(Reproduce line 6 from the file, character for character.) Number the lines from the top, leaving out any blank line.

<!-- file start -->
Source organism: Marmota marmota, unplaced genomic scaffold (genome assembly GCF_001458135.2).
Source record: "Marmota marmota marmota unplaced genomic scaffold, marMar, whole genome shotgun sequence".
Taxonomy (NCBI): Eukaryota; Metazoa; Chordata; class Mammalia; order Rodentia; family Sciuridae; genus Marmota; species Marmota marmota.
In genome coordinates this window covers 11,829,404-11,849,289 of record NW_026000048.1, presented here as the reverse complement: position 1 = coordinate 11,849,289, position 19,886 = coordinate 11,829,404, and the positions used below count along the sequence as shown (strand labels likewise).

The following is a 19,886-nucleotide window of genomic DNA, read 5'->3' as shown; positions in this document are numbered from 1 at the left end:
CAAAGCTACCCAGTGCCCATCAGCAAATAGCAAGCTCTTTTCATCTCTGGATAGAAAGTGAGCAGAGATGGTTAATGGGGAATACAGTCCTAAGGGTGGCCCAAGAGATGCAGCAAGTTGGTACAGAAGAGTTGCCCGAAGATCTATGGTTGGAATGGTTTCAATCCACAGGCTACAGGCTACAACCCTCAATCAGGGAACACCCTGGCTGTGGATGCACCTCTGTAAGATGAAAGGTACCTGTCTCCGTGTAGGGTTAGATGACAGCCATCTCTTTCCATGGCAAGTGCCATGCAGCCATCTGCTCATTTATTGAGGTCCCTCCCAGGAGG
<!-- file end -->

CAAAGCTACCCAGTGCCCATCAGCAAATAGCAAGCTCTTTTCATCTCTGGATAGAAAGTGAGCAGAGATGGTTAATGGGGAATACAGTCCTAAGGGTGGCCCAAGAGATGCAGCAAGTTGGTACAGAAGAGTTGCCCGAAGATCTATGGTTGGAATGGTTTCAATCCACAGGCTACAGGCTACAACCCTCAATCAGGGAACACCCTGGCTGTGGATGCACCTCTGTAAGATGAAAGGTACCTGTCTCCGTGTAGGGTTAGATGACAGCCATCTCTTTCCATGGCAAGTGCCATGCAGCCATCTGCTCATTTATTGAGGTCCCTCCCAGGAGG